Cover Image: Nassir's White Coat

Nassir's White Coat

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Member Reviews

Just love this book! This is a good reminder that we are all different, and if you didn't know others with different skin colors, or hair colors, well .... now you do. Being different is tough. And here we can see that the parents are the culprit of making the gap larger. Children usually don't mind having new friends, big or small eyes, different language or different coloring. Now why do we, adults, make it a big problem?

Having a friend means having a different perspective, and it enriches me beyond measure. I love exploring other cultures, seeing what made them so unique, and learn from there.
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I received an advance reader copy of this book to read in exchange for an honest review via netgalley and the publishers.

Nassir's White Coat is a children's picture book about a young gorilla who is born different to the rest of the gorillas in his band and is treated differently because of his differences. The mothers of the other young gorillas won't allow their young to play with Nassir because he has a white albino coat not black like them. They fear him because he is different.

This is a fantastic book for children to understand about treating others who differ from them differently and about race and racism. 
This book is a fantastic teaching resource but I felt the book ended way too abruptly at the end and the story could have been expanded on more as the ending felt rushed and short for the content and context of the story.
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I thought that this book was superb.

It touches on racism and discrimination due to someone looking different - the story is told very well and it has a really nice natural flow to it.  It covers a tough subject but it is pitched at just the right age and my daughter loved it, it really is a positive story.

My daughter was so happy for Nassir when it was finished, she didn't understand why they thought he was different, she said he is just a baby that wants to play with the others, if only everyone thought like that.

The illustrations in the book are lovely and they really brought the book to life.

It is 5 stars from me for this one, I loved the ending too - very highly recommended!
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I really liked this picture storybook which deals with colours and discrimination, and also how it affects the lives of those who are being discriminated.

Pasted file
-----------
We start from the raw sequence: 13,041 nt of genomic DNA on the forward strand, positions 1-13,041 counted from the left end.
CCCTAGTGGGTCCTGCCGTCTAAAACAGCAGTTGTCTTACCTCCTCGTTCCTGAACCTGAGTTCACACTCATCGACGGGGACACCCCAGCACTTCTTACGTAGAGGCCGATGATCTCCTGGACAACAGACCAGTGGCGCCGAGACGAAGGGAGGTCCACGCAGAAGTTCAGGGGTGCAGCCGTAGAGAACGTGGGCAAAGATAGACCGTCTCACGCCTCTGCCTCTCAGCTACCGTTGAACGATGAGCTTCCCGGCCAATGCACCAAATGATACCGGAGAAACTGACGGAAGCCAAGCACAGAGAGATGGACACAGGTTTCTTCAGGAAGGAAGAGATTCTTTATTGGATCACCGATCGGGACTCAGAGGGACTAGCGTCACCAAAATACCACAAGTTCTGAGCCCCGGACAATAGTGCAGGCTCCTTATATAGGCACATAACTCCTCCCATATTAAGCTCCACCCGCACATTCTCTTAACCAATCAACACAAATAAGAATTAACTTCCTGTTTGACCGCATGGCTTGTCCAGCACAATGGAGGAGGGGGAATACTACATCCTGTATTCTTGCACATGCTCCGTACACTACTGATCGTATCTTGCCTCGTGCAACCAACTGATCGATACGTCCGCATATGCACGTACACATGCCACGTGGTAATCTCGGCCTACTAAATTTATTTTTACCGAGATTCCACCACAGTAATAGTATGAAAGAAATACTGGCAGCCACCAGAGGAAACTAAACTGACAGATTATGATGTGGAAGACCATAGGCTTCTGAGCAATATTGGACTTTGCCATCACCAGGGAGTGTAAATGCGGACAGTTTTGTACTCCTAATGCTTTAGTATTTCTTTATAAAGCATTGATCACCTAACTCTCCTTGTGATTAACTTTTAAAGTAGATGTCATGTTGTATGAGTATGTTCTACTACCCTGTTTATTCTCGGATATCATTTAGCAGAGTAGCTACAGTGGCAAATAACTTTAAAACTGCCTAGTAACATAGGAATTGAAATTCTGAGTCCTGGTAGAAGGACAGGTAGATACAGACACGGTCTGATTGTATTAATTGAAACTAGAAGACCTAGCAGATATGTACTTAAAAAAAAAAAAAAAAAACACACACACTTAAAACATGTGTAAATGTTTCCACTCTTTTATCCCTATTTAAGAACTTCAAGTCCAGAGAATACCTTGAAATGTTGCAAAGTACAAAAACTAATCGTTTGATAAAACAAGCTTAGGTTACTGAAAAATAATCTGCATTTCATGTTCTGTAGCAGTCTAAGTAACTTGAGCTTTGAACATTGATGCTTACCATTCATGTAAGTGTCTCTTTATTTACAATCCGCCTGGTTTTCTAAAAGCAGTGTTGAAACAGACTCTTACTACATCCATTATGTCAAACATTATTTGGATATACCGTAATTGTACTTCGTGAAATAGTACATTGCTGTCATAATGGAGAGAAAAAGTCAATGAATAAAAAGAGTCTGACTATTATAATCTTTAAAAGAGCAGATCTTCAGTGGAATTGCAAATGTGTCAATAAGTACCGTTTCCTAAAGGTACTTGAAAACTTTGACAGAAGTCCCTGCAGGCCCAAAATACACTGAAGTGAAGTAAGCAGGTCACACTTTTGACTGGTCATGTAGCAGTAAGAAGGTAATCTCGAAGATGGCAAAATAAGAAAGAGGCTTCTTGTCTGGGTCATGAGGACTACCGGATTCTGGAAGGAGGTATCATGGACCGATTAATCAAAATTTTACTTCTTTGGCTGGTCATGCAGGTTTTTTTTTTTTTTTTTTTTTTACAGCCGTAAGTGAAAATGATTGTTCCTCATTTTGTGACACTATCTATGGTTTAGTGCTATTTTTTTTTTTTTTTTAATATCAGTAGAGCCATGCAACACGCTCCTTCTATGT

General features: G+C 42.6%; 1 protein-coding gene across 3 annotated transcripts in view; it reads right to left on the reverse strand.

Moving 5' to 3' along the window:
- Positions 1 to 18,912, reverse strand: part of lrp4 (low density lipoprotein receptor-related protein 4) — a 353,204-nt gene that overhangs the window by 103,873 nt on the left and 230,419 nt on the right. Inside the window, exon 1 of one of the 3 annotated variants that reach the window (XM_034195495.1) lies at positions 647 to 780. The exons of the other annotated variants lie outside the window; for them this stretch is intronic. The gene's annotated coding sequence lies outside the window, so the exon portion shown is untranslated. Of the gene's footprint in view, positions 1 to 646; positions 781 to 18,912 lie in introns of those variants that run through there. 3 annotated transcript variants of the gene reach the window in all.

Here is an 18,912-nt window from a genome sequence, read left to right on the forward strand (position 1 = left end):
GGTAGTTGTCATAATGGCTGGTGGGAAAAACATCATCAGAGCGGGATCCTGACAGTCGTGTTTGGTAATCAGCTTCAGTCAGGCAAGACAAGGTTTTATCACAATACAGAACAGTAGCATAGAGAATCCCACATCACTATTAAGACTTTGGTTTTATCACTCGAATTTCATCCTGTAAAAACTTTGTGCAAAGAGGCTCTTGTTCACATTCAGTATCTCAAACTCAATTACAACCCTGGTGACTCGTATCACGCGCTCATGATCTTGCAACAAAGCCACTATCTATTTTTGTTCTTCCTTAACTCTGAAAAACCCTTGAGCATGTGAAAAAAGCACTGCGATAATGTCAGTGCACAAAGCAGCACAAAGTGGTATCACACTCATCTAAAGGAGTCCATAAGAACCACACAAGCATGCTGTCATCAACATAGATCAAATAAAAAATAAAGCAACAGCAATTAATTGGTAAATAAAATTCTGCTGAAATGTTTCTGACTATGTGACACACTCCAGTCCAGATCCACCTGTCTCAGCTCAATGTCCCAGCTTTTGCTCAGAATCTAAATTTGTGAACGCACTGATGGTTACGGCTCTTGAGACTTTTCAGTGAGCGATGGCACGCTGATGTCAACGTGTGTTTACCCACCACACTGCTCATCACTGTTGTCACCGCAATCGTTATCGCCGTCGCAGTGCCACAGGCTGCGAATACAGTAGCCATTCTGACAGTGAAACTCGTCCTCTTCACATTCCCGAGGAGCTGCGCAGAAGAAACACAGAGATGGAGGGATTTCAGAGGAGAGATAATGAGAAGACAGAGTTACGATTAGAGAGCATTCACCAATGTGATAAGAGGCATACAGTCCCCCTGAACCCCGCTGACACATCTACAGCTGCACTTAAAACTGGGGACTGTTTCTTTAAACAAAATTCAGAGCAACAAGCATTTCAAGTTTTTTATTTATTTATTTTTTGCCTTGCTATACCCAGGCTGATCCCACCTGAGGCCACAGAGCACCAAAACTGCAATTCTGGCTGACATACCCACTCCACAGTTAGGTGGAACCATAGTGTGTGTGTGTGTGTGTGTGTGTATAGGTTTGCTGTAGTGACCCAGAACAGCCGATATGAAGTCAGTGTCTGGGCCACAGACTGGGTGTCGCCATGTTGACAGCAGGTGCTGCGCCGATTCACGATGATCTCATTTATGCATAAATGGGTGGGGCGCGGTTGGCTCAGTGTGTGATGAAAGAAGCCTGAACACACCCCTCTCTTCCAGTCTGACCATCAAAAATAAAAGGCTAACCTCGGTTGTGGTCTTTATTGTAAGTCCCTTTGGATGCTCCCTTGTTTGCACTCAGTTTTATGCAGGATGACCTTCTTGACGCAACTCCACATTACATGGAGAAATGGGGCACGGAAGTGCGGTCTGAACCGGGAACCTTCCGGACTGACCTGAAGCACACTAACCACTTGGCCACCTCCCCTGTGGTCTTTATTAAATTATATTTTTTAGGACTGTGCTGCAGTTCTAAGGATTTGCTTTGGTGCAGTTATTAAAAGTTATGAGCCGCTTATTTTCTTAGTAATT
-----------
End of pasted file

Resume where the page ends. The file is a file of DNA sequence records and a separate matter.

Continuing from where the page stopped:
I appreciate the book cover features the main character and the cover showing exactly what the target audience would expect from the contents inside. I find most storybooks not doing the same and finding the contents quite disappointing because of featuring different artstyle and colour patterns on the covers.

I find the writing quite endearing and the illustrations easy to the eyes, quite vivid to last and remember.

However, I feel the ending was too abrupt and rushed. With all that going on for almost 95 percent of the book dealing with the struggles of the main character and his mother trying to fit in, I feel the ending just somehow didn't sound convincing enough with everyone just accepting everything in a moment with nothing much happening before that.

I just wish there were a few more pages before the story ended.

Thank you, authors and Publisher, for the advanced reader copy.
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Adorable warmhearted story. Perfect teaching tool for little ones about acceptance of differences in others wrapped up in a wonderfully illustrated book. 

*Thanks to BHC Press and NetGalley for this Ebook in exchange for my honest review
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Blatant parable about racism and prejudice, when a tribe of gorillas comes to include an albino baby.  Even when he's the best at swinging through the trees, his mother is the only one at all concerned when accidents happen to him – everyone else, yes, but not him.  Nobody thinks it a good idea to accept his friendship, or the fruit he picks – until a brave young girl gorilla decides to think otherwise.  The pluses for the book include the simple, graphic novel-styled presentation, and the clarity of the story.  Visually more clarity would have worked if you could discern character – I could hardly tell which gorilla was adult and which a regularly-coloured child.  And it really is a one-purpose book – not exactly high on drama, and purely concerned with showing the role-reversal the gorilla's natural colouring provides.  Three and a half stars.
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